DEPARTMENT OF LAND AND NATURAL RESOURCES
PETER T. YOUNG, CHAIRPERSON
Phone: (808) 587-0401
Fax: (808) 587-0390
For Immediate Release:
National Dam Inspection Act
The National Dam Inspection Act, Public Law 92-367 authorized the Army Corps of Engineers to inventory and inspect dams in the U.S. This act was Congress's response to a string of dam failures in the country.
Here in Hawaii the Army Corps of Engineers compiled an inventory of dams identifying a one-page description of critical features.
Between 1979-1981, after several more dam failures, additional funding for this Act was provided and the Army Corps of Engineers did more detailed investigations of the dam structures that were classified as having a high downstream hazard potential. Various local consulting firms assisted in this inspection effort and approximately 60 dams were inspected.
Hawaii's Dam Safety Program Budget and Staffing
In June of 1987, the Hawaii Dam Safety Act was passed and HRS 179D was adopted, identifying DLNR as the lead agency. Two years later in 1989 Administrative Rules chapter 190 was drafted.
The Administrative Rules authorized the Board of Land and Natural Resources
to inspect and require reports, require written approval for new dam
construction and alterations (permits), require emergency action plans
for high hazard dams, be authorized to enter private property, require
maintenance and repairs as required.
In 1999 DLNR lost the operational budget to contract out dam inspections and therefore initiated in-house inspections. A schedule was set up based partially on the National Dam Safety Model Dam Safety Program recommendations and the resources available within the program.
Since that time the program has suffered additional state funding reductions and had to rely on Federal Grants to sustain the expenditures within the program. The inventory was last updated in 2002 with minor updates beyond that.
The Engineering Division of the Department of Land and Natural Resources (DLNR) administers the Hawaii Dam Safety Program. Referred to as the Hawaii Dam Safety Act of 1987, it was part of a National Dam Safety movement that began as a result of several large dam failures in the mainland US during the mid-1900s.
Hawaii’s program budget is approximately $164,000 (all but $2,000 is for salary). In the late-1990s, three positions (Program Engineer, one draftsman, one Senior Engineer) were established to deal with Dam Safety and Flood Control.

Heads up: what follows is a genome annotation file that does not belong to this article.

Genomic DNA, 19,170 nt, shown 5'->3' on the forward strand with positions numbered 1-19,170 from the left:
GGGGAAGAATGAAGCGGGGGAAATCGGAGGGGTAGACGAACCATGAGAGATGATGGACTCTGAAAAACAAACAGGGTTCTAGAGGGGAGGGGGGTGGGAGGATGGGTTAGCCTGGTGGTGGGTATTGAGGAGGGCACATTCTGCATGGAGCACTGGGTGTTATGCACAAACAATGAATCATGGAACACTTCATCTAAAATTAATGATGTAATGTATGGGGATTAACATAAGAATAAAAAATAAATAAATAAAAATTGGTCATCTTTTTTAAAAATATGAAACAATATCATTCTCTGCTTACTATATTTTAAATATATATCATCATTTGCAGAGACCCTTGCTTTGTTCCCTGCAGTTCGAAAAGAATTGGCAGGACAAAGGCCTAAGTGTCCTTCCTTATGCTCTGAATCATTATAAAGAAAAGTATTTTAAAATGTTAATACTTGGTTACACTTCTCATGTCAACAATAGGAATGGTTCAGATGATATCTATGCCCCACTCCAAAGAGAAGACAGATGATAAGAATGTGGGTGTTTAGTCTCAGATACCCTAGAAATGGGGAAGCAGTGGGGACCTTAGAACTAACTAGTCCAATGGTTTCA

The staff activities are evenly divided between these two programs: Dam Safety and Flood Control; meaning, the Dam Safety Program has the equivalent of approximately 1.5 FTE.
At the end of June 2005, the Program Engineer retired and the Senior Engineer assumed a temporary assignment as Program Engineer. Since the middle of 2005, the Dam Safety and Flood Control section has had one engineer.
No dam inspections were made during 2005 and early 2006 by DLNR. We have requested inspection, maintenance and operations information from all dam owners, so that we make sure that we have a complete record of these activities.
Rules require dam owners to provide for the adequate and timely maintenance, operation, and inspection of their dams and reservoirs and owners shall be responsible for any engineering and geologic investigations which may be required to insure public safety.
While Dam Safety and Flood Control activities continued, attention was diverted to tsunami mapping for State Civil Defense and dealing with response to the Manoa floods.
Presently, there is a permanent Program Engineer in place and recruitment for the Senior Engineer position has finalized and the offer to fill the position should be completed soon.
DLNR’s Dam Safety Program conducts visual inspections of dams and notifies owners of repairs needed, permit required, and will review plans for repairs.
The State Dam Safety Program does not do the construction or repairs to dams; Dam owners are responsible for repairs of their dams.
DLNR presents periodic dam safety workshops to address some of the operational and maintenance challenges and concerns of owners and operators of dams and reservoirs here in Hawaii.
The last round of workshops was conducted on Oahu, Kauai and Maui in 2002. Among the topics discussed was "various ways embankment dams typically fail" and "symptoms and initial signs of a possible dam failure."
Dam Installation/Modification Permit Process:
Most of the dams in Hawaii were constructed prior to any dam safety regulations being promulgated.
A Dam permit is only required if owners alter, enlarge, remove, construct or improve the dam structure or appurtenant features.
Typically, when someone alters a dam they get a County Building Permit, a Dam Construction/ Alteration Permit, National Pollutant Discharge Elimination System (NPDES) Permitting Program (NPDES) Permit and possibly a Commission on Water Resource Management (CWRM) Stream Channel Alteration Permit. Permitting for dams requires County, State and Federal permits.
Only dams of a certain size (height and volume) criteria are regulated under the Hawaii program. Generally, regulated dams have a dam height over 25 feet and impound more than 5 million gallons of water (Some exceptions apply).
Dam owners must operate and maintain their dams in a safe manner to
ensure its continued service and integrity as well as reducing the risk
to public safety and the environment.